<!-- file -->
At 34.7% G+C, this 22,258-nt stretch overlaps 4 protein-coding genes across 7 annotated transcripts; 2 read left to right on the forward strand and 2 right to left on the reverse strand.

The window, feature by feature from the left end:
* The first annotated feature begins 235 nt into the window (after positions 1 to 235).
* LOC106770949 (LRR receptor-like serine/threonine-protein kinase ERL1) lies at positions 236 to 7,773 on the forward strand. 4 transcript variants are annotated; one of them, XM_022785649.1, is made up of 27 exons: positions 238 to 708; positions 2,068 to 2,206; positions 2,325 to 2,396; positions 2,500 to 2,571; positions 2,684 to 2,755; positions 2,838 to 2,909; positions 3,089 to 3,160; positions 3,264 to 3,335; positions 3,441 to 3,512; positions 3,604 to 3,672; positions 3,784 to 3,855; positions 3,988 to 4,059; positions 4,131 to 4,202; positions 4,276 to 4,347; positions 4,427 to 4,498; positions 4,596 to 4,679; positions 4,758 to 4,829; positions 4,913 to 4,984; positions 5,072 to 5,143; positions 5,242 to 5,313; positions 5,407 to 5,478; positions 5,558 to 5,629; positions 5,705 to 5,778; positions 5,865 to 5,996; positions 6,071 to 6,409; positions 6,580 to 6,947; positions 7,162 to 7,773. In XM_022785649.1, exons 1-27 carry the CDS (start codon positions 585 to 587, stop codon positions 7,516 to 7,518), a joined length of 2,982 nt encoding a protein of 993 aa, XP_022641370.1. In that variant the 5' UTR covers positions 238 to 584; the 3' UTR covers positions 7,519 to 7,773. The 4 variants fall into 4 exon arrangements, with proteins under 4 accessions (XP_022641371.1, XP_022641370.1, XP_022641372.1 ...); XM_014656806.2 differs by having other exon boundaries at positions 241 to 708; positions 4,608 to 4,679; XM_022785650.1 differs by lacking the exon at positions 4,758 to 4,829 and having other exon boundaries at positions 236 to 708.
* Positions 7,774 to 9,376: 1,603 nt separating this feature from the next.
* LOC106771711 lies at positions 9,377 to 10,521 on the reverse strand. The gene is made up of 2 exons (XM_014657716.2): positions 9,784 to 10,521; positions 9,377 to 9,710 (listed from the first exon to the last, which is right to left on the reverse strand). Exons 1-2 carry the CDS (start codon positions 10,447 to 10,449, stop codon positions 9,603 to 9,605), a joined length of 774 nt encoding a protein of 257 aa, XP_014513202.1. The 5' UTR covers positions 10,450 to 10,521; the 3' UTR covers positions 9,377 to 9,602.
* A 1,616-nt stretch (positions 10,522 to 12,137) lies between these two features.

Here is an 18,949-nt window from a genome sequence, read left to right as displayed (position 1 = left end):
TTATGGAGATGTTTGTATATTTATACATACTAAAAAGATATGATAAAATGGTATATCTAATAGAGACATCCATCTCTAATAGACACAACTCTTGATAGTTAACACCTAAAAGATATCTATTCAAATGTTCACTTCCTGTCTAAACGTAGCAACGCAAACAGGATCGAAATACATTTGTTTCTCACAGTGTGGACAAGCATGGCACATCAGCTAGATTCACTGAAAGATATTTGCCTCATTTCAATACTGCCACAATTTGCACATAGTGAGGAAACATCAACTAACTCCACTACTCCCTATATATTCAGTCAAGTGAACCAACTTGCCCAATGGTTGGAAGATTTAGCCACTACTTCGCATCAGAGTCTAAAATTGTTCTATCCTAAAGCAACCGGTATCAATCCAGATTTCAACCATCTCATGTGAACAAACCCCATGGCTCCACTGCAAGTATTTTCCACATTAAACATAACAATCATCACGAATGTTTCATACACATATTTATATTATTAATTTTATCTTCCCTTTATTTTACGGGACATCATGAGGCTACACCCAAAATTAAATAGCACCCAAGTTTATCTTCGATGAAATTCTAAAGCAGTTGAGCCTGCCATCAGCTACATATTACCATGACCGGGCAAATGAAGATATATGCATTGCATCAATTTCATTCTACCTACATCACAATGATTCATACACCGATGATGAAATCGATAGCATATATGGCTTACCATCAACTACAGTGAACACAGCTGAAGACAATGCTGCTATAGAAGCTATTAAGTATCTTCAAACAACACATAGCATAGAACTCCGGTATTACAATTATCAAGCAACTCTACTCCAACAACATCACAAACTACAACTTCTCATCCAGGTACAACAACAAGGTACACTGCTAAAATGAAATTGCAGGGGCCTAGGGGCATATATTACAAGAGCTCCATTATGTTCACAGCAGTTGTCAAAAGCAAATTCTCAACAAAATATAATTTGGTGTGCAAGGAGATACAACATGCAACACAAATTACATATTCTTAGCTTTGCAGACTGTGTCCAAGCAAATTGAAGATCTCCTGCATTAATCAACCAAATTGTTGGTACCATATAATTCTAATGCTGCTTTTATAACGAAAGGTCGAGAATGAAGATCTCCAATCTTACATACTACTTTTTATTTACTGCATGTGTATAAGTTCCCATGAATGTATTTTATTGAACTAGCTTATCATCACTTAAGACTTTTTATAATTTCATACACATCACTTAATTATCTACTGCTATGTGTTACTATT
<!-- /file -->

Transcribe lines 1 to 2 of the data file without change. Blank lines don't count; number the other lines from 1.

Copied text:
At 34.7% G+C, this 22,258-nt stretch overlaps 4 protein-coding genes across 7 annotated transcripts; 2 read left to right on the forward strand and 2 right to left on the reverse strand.

The window, feature by feature from the left end: